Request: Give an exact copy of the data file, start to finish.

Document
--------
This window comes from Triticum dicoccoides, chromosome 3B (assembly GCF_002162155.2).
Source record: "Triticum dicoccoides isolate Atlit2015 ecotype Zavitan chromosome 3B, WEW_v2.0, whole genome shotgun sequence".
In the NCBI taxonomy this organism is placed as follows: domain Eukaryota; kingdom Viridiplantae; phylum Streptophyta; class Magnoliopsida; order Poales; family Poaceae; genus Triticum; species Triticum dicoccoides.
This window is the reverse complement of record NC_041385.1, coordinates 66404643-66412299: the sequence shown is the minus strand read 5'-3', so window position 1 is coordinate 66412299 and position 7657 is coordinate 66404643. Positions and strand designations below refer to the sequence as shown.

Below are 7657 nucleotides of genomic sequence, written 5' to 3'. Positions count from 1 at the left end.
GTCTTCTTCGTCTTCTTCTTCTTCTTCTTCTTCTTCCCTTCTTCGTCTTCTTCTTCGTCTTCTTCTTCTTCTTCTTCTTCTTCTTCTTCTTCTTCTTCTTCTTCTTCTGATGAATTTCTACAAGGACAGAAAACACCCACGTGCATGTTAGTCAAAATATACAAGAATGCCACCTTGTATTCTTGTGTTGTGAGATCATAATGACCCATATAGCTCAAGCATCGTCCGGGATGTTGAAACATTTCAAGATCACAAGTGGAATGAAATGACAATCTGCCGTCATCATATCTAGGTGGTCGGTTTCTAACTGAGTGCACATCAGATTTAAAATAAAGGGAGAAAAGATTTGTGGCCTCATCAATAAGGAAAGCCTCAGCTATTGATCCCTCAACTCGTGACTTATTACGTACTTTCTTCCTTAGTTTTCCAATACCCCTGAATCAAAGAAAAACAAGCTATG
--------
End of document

This window comes from Triticum dicoccoides, chromosome 3B (assembly GCF_002162155.2).
Source record: "Triticum dicoccoides isolate Atlit2015 ecotype Zavitan chromosome 3B, WEW_v2.0, whole genome shotgun sequence".
In the NCBI taxonomy this organism is placed as follows: domain Eukaryota; kingdom Viridiplantae; phylum Streptophyta; class Magnoliopsida; order Poales; family Poaceae; genus Triticum; species Triticum dicoccoides.
This window is the reverse complement of record NC_041385.1, coordinates 66404643-66412299: the sequence shown is the minus strand read 5'-3', so window position 1 is coordinate 66412299 and position 7657 is coordinate 66404643. Positions and strand designations below refer to the sequence as shown.

Below are 7657 nucleotides of genomic sequence, written 5' to 3'. Positions count from 1 at the left end.
GTCTTCTTCGTCTTCTTCTTCTTCTTCTTCTTCTTCCCTTCTTCGTCTTCTTCTTCGTCTTCTTCTTCTTCTTCTTCTTCTTCTTCTTCTTCTTCTTCTTCTTCTTCTGATGAATTTCTACAAGGACAGAAAACACCCACGTGCATGTTAGTCAAAATATACAAGAATGCCACCTTGTATTCTTGTGTTGTGAGATCATAATGACCCATATAGCTCAAGCATCGTCCGGGATGTTGAAACATTTCAAGATCACAAGTGGAATGAAATGACAATCTGCCGTCATCATATCTAGGTGGTCGGTTTCTAACTGAGTGCACATCAGATTTAAAATAAAGGGAGAAAAGATTTGTGGCCTCATCAATAAGGAAAGCCTCAGCTATTGATCCCTCAACTCGTGACTTATTACGTACTTTCTTCCTTAGTTTTCCAATACCCCTGAATCAAAGAAAAACAAGCTATG